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Rescued by the Music

November 26, 2023

by Richard Adelman
    photos: Fátima Rodríguez, Alfox Jimenez - Colectivo Afrojarocho

Last Sunday's son jarocho concert, as part of the 28th anniversary party for El Sindicato, was a bit of a roller coaster ride for me.

Son jarocho means the folk music, "son," of the people of Veracruz state, "jarochos." It features vocals, both solo and choruses, accompanied by mostly small guitars called jaranas and maybe a bass and miscellaneous percussion. It is traditionally música campesina, belonging to the farmers of southern Veracruz, where it is still strongest.

It includes a very interesting dance, usually danced by the women, in which there is an earthy zapateo (percussive rhythms played by the feet) that gives the curious impression that the upper bodies of the dancers are somehow floating in air. Son jarocho has a syncopated, polyrhythmic feel, meaning it has a complex repetitive rhythm which generates tension.

Colectivo Afrojarocho (left to right): Roy Galvan (percussion), Isidro Zavaleta (son guitar), Patricio Hidalgo Jr. (jarana), Daniel Valtierra (percussion), Alfredo Salas (bass)

Before coming to San Miguel, I lived in Xalapa, Veracruz, the home of one of the premier son jarocho groups, Son de Madera. In Xalapa I attended many performances of the most authentic groups. From the beginning this musical form really knocked me out. The music had a mesmerizing, hypnotic quality. And I don't mean soporific—this music is very energizing, even the slow, sad, minor-key songs. It was love at first hearing. The communal nature of the experience was also very meaningful to me. I felt enveloped and warmed by both the music and the people.

Sunday's performers, the Colectivo Afrojarocho kept referencing seminal Xalapa group, Son de Madera, during the spoken intros to their songs. I'm a big fan, playing congas with the group at a friend's wedding, helping one of their injured dancers with my Feldenkrais and Pilates and seeing them in concert in Oakland, California accompanied by two of my conga teachers. Then once, I was thrilled when, my wife and I having met the director of the group, Ramón Guiterrez, at a café, and she telling him that I was an AfroCuban percussionist (I hardly spoke Spanish at the time), he said, very knowingly, "Yes, I can see that."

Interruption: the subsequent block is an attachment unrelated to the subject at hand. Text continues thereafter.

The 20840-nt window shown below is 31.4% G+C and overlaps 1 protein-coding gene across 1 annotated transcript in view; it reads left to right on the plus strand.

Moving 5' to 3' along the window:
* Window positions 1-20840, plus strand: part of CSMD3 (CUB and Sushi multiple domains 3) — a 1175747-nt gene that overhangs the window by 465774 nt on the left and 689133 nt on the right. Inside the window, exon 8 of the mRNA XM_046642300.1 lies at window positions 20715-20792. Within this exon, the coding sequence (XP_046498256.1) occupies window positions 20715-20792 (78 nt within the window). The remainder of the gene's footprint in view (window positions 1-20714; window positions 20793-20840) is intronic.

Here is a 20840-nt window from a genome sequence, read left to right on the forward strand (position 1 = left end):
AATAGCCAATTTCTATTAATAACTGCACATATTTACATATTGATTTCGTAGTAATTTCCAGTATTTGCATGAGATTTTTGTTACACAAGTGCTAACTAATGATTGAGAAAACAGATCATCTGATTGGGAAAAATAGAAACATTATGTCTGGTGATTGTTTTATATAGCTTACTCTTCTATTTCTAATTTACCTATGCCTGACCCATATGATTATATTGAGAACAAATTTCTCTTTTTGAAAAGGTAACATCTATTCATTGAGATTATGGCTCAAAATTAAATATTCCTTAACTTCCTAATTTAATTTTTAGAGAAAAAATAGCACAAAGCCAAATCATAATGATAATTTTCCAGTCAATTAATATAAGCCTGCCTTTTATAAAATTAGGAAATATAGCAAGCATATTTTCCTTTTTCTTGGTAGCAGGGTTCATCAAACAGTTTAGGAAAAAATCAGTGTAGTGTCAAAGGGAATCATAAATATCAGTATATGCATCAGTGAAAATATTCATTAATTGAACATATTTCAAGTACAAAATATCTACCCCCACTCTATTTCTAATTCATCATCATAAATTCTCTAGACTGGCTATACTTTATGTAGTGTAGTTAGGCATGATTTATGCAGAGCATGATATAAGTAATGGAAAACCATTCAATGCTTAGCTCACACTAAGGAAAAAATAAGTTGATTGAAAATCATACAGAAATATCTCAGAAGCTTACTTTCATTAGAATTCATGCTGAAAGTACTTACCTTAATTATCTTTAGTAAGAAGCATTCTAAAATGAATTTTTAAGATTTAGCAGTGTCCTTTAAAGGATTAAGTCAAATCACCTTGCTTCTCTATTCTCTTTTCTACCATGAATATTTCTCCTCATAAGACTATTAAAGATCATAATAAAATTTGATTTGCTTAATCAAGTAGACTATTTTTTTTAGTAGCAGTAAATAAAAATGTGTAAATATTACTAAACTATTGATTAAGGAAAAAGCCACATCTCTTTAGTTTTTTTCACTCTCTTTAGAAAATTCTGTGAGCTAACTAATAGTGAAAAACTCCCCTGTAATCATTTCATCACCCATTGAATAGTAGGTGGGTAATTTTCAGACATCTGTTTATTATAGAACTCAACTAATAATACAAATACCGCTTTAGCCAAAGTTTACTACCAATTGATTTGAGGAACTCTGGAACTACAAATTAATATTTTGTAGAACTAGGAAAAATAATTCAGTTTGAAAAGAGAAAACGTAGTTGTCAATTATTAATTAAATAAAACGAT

The Colectivo Afrojarocho also referenced another band, Chuchumbé, and one of its members, Patricio Hidalgo, a recent Latin Grammy Award winner, who have figured so importantly in the revival of this music. Seeing Chuchumbé in person years before was a peak experience for me.

When I did, the opening act had been a small, mostly young, son jarocho group, competent and earnest. But when Chuchumbé came on the stage the atmosphere in the room became charged. Older and physically larger, their music was also larger, with more presence and depth, emanating authenticity on another level.

The same thing happened for me last Sunday night. The Colectivo Afrojarocho opened with two singers who also played jaranas, an electric bass player, and two percussionists. It was all skillful and tasteful, but felt incomplete to me. Even though the sound system was turned up too loud (an almost unavoidable occurrence in Mexico), the music was simply not strong enough. I tried to overlook the non-traditional electric bass, but the percussion seemed too loud in relation to the size of the ensemble.

Before attending, I had checked out and loved the full band on Youtube, but I figured, "Well, this is what comes to San Miguel, a skeleton crew, not the whole ensemble." The audience was appreciative, apparently not knowing what they were missing. I was thinking that it was naïve to let my expectations get so high for this performance. At 80 years old I should be a little more seasoned, not going around expecting epiphanies on demand.

But then, the lead singer, who had frequently been praising his father and mentor, the aforementioned Patricio Hidalgo, suddenly invited him and two more string players, also of an older generation, to the stage. Suddenly, the whole group came into better focus. The music was more powerfully expressed, embodied as I know it.

"You are the music while the music lasts."
- T.S. Eliot

The songs in this second act were much longer, as is the normal form. The vocalists were now more animatedly alternating verses, almost like a competitive form which is performed by decimístas (people who improvise 10-line verses). The lead singer's voice even sounded better to me when he was trading verses with his father, less sweet, more seasoned. Maybe I only imagined that, but so what; it made me happy. I was back home with the music I loved.